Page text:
Streaming mobile video service Qik opened its doors to all comers Monday, moving from the invitation-only alpha it began late last year to an open beta program. The company also announced a bevy of new features, distribution partners and support for more mobile handsets.
With Qik (pronounced “quick”) software, members can stream video directly from their mobile handsets to the Web. They can stream videos to contacts on sites such as Facebook and Twitter or use a mobile phone as a camcorder to capture and post videos of events.
“There are never too many things you can imagine to do with a cell phone. It’s a very interesting concept because it fits into the idea of sharing. It fits into the next evolution of the social norm with people putting their stuff on Facebook and MySpace. It’s definitely an interesting idea,” Anton Denissov, a Yankee Group analyst, told TechNewsWorld.
Opening the service for a public beta means users with supported devices can sign up and begin streaming immediately and are no longer subject to approval from Qik staff.
Qik launched a new player designed to be more aesthetically appealing and include new functionalities. Users can now view thumbnails of all the videos posted by an individual and play them directly from there. They can also chat from within the player.
Latency has been reduced to between 1.5 and 3 seconds. Users can now subscribe to Qik from an RSS (really simple syndication) reader on their phone or Nokia’s podcasting application on Nokia handsets. When they subscribe to a favorite Qikker, users will receive feeds directly to their mobile phones and can play the videos directly from the readers.
The enhancements the company is rolling out for the beta make it easier for users to designate recipients of their streaming videos. The new Groups feature enables members to create groups and micro-communities to which they can stream their videos. Meanwhile, with Events, users can create their own event, whether it’s a family cookout or a corporate function, and invite others to join the event.
The service is now linked to Facebook, MySpace and Orkut, so users are able to stream live video on the social networking sites. Broadcasters can chat directly with viewers on Facebook. Other advances include the addition of support for Symbian and Windows Mobile devices on GSM and CDMA networks. That covers multiple carriers, including AT&T, T-Mobile, Verizon and Sprint.
The idea behind Qik is interesting, Yankee Group’s Denissov said. However, the technology also stirs up concerns about how to monetize the service, how to encourage users to use the service and how to address privacy concerns.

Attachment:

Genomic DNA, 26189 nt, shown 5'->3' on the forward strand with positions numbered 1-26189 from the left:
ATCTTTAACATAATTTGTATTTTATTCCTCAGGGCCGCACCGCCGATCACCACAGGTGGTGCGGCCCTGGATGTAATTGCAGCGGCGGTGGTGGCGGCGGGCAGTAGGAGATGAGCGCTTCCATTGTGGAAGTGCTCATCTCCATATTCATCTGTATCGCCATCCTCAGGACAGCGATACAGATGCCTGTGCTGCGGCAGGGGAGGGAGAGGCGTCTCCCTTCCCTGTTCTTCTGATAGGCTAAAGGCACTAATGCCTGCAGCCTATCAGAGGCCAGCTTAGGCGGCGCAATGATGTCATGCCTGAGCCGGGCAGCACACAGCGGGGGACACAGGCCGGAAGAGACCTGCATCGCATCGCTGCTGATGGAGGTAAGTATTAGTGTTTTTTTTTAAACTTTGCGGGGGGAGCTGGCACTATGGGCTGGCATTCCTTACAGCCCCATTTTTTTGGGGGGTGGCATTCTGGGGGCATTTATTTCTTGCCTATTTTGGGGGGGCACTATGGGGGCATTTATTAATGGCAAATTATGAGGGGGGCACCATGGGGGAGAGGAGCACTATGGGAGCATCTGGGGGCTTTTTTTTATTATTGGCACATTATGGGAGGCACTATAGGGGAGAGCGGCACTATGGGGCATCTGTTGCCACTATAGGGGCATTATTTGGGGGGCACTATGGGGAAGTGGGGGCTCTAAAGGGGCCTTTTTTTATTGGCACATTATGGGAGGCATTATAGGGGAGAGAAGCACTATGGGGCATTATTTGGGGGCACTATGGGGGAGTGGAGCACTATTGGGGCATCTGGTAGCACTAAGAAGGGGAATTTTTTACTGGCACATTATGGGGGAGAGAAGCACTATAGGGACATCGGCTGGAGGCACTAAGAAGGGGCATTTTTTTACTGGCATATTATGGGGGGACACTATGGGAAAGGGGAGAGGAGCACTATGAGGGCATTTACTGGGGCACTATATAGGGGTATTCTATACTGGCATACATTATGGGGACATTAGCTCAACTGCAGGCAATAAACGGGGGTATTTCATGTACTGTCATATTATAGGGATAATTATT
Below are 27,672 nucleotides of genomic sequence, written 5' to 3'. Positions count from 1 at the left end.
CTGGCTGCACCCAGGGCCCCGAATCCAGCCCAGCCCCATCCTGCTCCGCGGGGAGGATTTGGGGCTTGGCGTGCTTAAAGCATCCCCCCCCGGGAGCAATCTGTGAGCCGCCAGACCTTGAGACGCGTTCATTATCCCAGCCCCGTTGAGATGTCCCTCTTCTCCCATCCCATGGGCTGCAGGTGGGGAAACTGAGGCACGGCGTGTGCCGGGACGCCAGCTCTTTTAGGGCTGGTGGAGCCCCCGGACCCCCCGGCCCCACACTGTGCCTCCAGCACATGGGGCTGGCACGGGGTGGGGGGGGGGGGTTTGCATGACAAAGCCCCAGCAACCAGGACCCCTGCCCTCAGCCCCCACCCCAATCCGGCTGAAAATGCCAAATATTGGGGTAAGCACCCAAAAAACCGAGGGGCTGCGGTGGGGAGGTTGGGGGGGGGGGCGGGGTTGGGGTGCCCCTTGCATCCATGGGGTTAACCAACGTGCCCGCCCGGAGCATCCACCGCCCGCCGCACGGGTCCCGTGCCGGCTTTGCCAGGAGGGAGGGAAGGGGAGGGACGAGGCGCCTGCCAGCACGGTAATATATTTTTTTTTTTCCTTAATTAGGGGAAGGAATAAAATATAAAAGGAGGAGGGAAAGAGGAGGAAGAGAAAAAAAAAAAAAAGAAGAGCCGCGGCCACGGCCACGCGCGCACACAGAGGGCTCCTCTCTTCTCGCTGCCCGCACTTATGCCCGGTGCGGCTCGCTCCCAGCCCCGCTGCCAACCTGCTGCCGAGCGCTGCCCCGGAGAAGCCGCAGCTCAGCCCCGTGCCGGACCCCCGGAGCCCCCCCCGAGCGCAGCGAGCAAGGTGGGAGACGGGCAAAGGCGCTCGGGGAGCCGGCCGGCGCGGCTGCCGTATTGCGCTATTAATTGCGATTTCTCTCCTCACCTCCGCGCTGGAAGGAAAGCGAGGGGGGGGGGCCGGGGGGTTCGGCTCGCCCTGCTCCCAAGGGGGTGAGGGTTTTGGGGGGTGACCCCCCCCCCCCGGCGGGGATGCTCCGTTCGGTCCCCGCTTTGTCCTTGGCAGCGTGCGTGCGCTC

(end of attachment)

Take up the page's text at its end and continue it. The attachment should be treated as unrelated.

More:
“I can understand the concept of streaming video of yourself. There is definitely a sub-culture of people, especially in younger demographics, that wants to stay connected 24/7,” he commented.
However, streaming one’s life 24 hours a day, seven days a week could create privacy issues, as unsuspecting friends, coworkers or even strangers find themselves featured in these videos that are then posted online.
“Privacy is definitely a concern, but there are [legal] concerns as well. What if you stream video of a minor? It’s an interesting idea, but Qik will have to reconcile this quickly,” Denissov said.
Another potential issue is the cost of streaming content from a mobile phone. If it catches on, mass streaming of this sort will tax carriers’ data networks and also put a strain on users’ wallets as they pay for the data transfers.
“Consumers are already paying for the service when they stream video from their cell phone. That’s fairly expensive. And [as] this kind of video-sharing, video chatting and watching video on your cell phone becomes more popular, [it] will tax the networks because they aren’t built for this. They were built for voice, not these huge video files,” he said.
As the networks become more congested, Denissov said he foresees an increase in fees, charges and limits from operators.
The biggest question for Denissov is how Qik will monetize its service. Advertising is one way for the service to generate revenue, but online businesses have struggled to get viewers to watch ads for network programming such as “Heroes” and “Lost,” much less user-generated video.
Hosting sites for vendors such as Honda, which could post video of its robot Asimo and then charge viewers to watch the machine’s antics, is another option.